My buick loses balls?

I have a 2001 buick lesabre with about 200k miles. It is automatic. Other day it was very windy when i got on interstate had cruise set to 65. Seemed car was confused about shifting a few times because of wind best i can explain but it kept up. Anyways i stopped at a gas station and got back on road it wont go over 30mph when floored, but doesnt seem like a trans because rpms arent out of line with speed, or not winding out to get to 30mph. It just has no power. Full disclosure, day before i found a small crack at rubbermount on top of radiator. Had planned on fixing it this weekend but just didnt drive too far, kept it topped off and watch temp so it didnt overheat. Aside from the obviously suspicious timing of these two issues could they be related or why do i not have the power to drive the car home? Help please!

If you’re not comfortable troubleshooting a car that won’t accelerate, I recommend taking the vehicle to a reliable mechanic and let him give it a full checkup. This will allow him to properly diagnose the issue and recommend a suggested fix.

#1 – Mass Air Flow Sensor Clogged or Malfunctioned

MAF sensor

The mass air flow sensor (or meter) is located and attached to the inlet air cleaner. Since the function of the air flow sensor is to measure air mass that is flowing into air intake, a clogged or bad mass air flow sensor could send the wrong data to the engine ECU for calculating the air fuel mixture. A symptom of an air flow meter malfunction is car that won’t accelerate correctly.

#2 – Oxygen Sensor Malfunction

An oxygen sensor is device whose function is to monitor the exhaust emissions of the vehicle so that it can analyze the air-fuel ratio going through the engine of that vehicle. To make a long story short, a car needs a proper amount of fuel in order for the fuel to burn properly in the combustion cylinders so that it may run smoothly and may accelerate as required.

This sensor sends the information about the amount of fuel being used to the computer unit of the engine and if this sensor get damaged, then the engine of that vehicle will have no idea what ratio of air-fuel mixture to use which may result in a fuel rich mixture. This can cause the slow acceleration of the vehicle even with the accelerator pedal completely pressed making it unreliable when it’s needed.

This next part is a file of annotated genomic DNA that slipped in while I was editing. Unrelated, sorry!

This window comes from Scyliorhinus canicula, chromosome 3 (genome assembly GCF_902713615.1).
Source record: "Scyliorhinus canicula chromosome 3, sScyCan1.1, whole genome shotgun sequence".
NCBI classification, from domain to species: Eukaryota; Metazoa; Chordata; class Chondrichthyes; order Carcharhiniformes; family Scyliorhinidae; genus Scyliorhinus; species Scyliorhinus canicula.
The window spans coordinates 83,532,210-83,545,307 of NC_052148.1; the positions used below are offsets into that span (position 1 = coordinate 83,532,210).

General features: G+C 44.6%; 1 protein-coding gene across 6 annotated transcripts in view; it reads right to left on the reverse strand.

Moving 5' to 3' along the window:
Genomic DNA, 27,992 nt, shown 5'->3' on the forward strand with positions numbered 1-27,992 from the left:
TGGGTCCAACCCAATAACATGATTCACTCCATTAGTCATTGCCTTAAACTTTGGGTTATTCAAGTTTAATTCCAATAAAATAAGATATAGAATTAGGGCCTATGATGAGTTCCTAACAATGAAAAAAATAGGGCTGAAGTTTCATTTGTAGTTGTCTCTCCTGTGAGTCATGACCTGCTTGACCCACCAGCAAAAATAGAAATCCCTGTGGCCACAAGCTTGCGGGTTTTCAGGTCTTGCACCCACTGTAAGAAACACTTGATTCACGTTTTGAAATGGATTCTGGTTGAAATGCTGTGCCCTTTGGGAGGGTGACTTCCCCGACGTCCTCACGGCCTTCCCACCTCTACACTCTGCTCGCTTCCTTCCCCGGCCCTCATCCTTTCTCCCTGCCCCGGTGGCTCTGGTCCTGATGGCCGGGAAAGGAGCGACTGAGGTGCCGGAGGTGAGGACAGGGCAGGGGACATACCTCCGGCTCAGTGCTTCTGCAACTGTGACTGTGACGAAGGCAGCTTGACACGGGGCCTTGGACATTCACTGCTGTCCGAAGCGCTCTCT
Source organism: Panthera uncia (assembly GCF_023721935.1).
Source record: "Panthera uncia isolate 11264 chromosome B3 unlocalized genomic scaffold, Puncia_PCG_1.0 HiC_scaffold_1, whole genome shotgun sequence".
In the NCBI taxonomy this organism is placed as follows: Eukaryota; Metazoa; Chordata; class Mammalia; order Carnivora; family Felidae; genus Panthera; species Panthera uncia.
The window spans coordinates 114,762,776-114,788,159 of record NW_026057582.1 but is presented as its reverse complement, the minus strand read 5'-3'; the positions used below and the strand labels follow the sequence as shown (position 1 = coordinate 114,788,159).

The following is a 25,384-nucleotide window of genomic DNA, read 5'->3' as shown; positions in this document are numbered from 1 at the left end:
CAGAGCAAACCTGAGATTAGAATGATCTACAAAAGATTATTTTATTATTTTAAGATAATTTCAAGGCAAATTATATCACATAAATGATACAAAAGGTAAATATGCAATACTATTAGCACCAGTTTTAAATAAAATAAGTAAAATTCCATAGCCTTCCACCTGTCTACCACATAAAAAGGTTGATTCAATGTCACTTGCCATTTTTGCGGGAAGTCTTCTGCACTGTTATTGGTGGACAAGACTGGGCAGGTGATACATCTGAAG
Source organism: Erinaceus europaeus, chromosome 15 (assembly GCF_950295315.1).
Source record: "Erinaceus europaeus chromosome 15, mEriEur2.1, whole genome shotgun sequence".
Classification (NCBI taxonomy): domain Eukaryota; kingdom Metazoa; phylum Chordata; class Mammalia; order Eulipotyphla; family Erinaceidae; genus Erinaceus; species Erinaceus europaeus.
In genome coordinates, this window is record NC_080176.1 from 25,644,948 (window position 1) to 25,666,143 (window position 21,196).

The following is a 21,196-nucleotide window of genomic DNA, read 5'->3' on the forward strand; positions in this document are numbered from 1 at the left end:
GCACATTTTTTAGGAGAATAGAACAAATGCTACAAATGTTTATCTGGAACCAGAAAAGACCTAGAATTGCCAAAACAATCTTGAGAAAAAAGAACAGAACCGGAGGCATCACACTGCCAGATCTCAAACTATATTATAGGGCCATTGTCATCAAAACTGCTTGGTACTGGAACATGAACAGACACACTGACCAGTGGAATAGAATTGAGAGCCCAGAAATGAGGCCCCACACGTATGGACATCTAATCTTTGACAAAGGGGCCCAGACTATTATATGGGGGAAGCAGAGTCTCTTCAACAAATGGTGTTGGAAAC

#3 – Malfunction of TPS

TPS sensor
The basic principle of the throttle position sensor (TPS) is to detect the throttle valve opening angle which is controlled by accelerator pedal. Then the TPS will send this data to the ECU. If the TPS malfunctions, the engine speed cannot be controlled by the accelerator pedal and engine speed will increase or decrease without any press or depress the pedal.

en the TPS will send this data to the ECU. If the TPS malfunctions, the engine speed cannot be controlled by the accelerator pedal and engine speed will increase or decrease without any press or depress the pedal.

#4 – Dirty or Clogged Fuel Filters

fuel filter

A dirty or clogged fuel filter is another reason for a car not accelerating like it’s supposed to when required to do so. With a dirty fuel filter, the engine won’t be getting enough fuel which means that the vehicle won’t be giving the acceleration performance that it should. Replace the fuel filter as soon as possible.

#5 – Clogged or Dirty Air Filters

dirty air filter

Just like a fuel filter provides the engine with the clean fuel, an air filter provides the engine of a vehicle with clean air to be used in the air-fuel mixture which will be sent to the combustion chambers to burn. If an air filter is clogged, then the engine won’t get the right air-fuel mixture resulting in slow acceleration. Replace the air filter as soon as possible.

#6 – Timing Belt

bad timing belt

This component is as it sounds. The timing belt is something like a VIP in the list key of components of an engine. If this belt is off even by 1 tooth, it may cause some pretty notable acceleration problems.

However the list of causes of poor acceleration does not end here. Other culprits behind slow acceleration may include a slipping clutch, the transmission system itself, or an unexpected or unrelated problem which may surprise even veteran mechanics.

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Thank you for the small list of places to look lol. So no obvious relation to the pressure loss from small radiator leak comes to mind?

Your engine is not overheating, right? No engine codes?

This car doesn’t have a timing belt.

I would suspect the Mass Air Sensor first in this scenario… A quick test would be to unplug it and see if the symptom remains…if so… you just found the problem.

While you are at it you could remove and clean the sensor with carb cleaner or MAF spray or brake cleaner and see if it comes back to life. As I recall that particular model was very particular about the health of its MAF sensor. Your issue has nothing at all to do with your radiator…

[quote=“Honda_Blackbird, post:6, topic:140900”]

While you are at it
Thank you for some avenues to at minimum rule in or out some problems. Only point i have is that I’m sure you probably only call it an accelleration problem for lack of a better term possibly? Because it’s not really just an acceleration problem ants the top speed is basically 20 to 30 miles an hour with it floored all the way and I don’t believe if I kept my foot there for half an hour that it would get any faster so I suppose in a way it is an acceleration problem cuz it stops accelerating right away LOL. But either way thank you very much for helping me probably save a lot of time and hopefully getting to whatever the real problem that needs fixed much faster than I would have ever on my own. Once I have it figured out I will post what it turned out to be. And if I can ever pay it forward I promise you guys I will do that have a wonderful day.